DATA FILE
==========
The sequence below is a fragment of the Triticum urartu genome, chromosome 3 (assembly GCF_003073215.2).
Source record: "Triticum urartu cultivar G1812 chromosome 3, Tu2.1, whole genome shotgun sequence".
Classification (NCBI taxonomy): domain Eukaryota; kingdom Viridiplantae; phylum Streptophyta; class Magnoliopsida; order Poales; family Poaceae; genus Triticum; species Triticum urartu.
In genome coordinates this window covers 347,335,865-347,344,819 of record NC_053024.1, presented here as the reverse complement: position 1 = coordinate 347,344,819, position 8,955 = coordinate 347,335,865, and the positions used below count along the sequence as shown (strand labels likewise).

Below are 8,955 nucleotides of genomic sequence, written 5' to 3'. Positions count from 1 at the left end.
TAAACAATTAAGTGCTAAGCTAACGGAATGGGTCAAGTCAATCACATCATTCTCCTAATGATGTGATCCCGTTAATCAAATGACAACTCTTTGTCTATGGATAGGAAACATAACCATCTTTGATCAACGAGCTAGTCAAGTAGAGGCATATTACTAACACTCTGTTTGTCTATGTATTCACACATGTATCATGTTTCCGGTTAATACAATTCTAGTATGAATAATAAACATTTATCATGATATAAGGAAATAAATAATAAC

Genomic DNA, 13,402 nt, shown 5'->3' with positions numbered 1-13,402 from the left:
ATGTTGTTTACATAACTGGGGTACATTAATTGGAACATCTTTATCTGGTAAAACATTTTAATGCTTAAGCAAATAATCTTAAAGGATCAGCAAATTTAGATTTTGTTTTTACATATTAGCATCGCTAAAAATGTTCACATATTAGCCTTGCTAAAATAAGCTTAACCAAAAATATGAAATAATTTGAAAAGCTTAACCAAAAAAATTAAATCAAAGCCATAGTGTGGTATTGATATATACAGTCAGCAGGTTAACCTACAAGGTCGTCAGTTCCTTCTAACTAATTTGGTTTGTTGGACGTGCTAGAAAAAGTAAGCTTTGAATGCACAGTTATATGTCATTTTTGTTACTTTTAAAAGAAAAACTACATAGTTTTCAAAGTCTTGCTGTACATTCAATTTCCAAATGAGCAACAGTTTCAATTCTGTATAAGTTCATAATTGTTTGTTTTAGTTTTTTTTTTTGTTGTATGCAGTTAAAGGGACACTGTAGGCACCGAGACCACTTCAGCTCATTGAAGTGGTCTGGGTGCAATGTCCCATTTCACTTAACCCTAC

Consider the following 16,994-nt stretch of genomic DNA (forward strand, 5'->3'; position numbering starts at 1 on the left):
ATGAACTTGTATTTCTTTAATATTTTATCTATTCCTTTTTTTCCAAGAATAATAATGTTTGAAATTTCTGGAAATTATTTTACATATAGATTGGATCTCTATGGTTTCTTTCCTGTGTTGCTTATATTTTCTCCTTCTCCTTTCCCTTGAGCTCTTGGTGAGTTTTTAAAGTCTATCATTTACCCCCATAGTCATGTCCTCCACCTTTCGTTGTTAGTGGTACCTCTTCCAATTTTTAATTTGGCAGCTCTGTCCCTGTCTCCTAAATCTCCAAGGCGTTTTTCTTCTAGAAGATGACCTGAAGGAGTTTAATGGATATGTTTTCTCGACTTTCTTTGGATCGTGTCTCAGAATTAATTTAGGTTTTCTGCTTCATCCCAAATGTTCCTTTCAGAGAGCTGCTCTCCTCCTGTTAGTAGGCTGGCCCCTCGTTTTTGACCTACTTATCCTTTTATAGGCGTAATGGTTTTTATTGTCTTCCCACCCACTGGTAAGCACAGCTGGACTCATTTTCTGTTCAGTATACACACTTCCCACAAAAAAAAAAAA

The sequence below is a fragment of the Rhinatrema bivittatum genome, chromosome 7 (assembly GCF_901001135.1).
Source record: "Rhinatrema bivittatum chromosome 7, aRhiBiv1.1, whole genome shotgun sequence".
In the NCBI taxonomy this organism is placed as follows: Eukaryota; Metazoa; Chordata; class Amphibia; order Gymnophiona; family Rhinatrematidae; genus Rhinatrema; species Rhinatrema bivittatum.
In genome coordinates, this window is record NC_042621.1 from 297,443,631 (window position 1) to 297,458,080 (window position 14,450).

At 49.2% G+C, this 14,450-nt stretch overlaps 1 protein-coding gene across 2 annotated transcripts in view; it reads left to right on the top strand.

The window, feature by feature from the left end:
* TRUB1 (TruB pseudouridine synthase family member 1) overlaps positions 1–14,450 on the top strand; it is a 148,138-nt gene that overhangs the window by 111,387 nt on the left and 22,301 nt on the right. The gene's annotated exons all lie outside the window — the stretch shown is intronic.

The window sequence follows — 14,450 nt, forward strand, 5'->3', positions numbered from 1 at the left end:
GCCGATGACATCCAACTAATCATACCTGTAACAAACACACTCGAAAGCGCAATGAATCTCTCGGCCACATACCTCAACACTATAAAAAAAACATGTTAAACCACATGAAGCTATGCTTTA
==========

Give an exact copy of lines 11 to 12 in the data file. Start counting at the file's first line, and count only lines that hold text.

The sequence below is a fragment of the Rhinatrema bivittatum genome, chromosome 7 (assembly GCF_901001135.1).
Source record: "Rhinatrema bivittatum chromosome 7, aRhiBiv1.1, whole genome shotgun sequence".